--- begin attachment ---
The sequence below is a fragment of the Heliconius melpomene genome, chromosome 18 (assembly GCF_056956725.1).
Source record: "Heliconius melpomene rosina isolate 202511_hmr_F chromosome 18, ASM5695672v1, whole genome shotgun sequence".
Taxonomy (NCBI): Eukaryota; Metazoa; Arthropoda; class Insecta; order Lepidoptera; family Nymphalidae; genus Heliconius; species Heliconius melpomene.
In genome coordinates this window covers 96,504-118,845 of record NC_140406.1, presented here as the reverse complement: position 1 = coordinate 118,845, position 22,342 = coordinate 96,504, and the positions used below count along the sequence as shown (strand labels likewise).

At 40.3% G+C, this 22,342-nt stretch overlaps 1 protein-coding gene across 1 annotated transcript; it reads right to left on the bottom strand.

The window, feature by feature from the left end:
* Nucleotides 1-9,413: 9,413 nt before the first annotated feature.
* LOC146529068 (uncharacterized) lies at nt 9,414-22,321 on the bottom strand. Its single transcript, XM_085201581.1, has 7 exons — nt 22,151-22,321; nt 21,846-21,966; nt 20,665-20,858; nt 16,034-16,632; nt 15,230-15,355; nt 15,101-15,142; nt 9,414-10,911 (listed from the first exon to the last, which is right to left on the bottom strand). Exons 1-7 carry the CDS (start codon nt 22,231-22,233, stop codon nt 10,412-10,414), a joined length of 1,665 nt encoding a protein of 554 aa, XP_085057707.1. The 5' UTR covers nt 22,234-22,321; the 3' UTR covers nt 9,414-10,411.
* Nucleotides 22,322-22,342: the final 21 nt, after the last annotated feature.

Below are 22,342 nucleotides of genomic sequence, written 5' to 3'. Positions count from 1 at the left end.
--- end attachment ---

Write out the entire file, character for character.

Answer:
The sequence below is a fragment of the Heliconius melpomene genome, chromosome 18 (assembly GCF_056956725.1).
Source record: "Heliconius melpomene rosina isolate 202511_hmr_F chromosome 18, ASM5695672v1, whole genome shotgun sequence".
Taxonomy (NCBI): Eukaryota; Metazoa; Arthropoda; class Insecta; order Lepidoptera; family Nymphalidae; genus Heliconius; species Heliconius melpomene.
In genome coordinates this window covers 96,504-118,845 of record NC_140406.1, presented here as the reverse complement: position 1 = coordinate 118,845, position 22,342 = coordinate 96,504, and the positions used below count along the sequence as shown (strand labels likewise).

At 40.3% G+C, this 22,342-nt stretch overlaps 1 protein-coding gene across 1 annotated transcript; it reads right to left on the bottom strand.

The window, feature by feature from the left end:
* Nucleotides 1-9,413: 9,413 nt before the first annotated feature.
* LOC146529068 (uncharacterized) lies at nt 9,414-22,321 on the bottom strand. Its single transcript, XM_085201581.1, has 7 exons — nt 22,151-22,321; nt 21,846-21,966; nt 20,665-20,858; nt 16,034-16,632; nt 15,230-15,355; nt 15,101-15,142; nt 9,414-10,911 (listed from the first exon to the last, which is right to left on the bottom strand). Exons 1-7 carry the CDS (start codon nt 22,231-22,233, stop codon nt 10,412-10,414), a joined length of 1,665 nt encoding a protein of 554 aa, XP_085057707.1. The 5' UTR covers nt 22,234-22,321; the 3' UTR covers nt 9,414-10,411.
* Nucleotides 22,322-22,342: the final 21 nt, after the last annotated feature.

Below are 22,342 nucleotides of genomic sequence, written 5' to 3'. Positions count from 1 at the left end.